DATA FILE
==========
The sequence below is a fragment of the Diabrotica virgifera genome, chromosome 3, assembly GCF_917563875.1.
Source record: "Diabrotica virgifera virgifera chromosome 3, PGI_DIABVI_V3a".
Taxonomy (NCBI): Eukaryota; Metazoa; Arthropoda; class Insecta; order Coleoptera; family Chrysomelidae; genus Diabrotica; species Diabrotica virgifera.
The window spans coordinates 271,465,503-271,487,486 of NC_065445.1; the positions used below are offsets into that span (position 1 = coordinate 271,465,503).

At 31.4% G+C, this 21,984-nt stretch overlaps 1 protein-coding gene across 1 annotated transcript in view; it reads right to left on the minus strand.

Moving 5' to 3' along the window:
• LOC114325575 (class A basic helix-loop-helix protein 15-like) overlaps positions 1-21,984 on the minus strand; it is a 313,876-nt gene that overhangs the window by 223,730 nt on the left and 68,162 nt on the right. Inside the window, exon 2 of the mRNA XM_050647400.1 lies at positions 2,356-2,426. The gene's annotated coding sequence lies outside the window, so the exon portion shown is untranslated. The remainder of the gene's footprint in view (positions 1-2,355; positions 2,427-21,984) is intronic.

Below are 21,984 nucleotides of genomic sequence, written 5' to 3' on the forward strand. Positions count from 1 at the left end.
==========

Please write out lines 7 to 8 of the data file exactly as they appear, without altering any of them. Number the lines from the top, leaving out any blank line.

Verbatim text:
• LOC114325575 (class A basic helix-loop-helix protein 15-like) overlaps positions 1-21,984 on the minus strand; it is a 313,876-nt gene that overhangs the window by 223,730 nt on the left and 68,162 nt on the right. Inside the window, exon 2 of the mRNA XM_050647400.1 lies at positions 2,356-2,426. The gene's annotated coding sequence lies outside the window, so the exon portion shown is untranslated. The remainder of the gene's footprint in view (positions 1-2,355; positions 2,427-21,984) is intronic.

Below are 21,984 nucleotides of genomic sequence, written 5' to 3' on the forward strand. Positions count from 1 at the left end.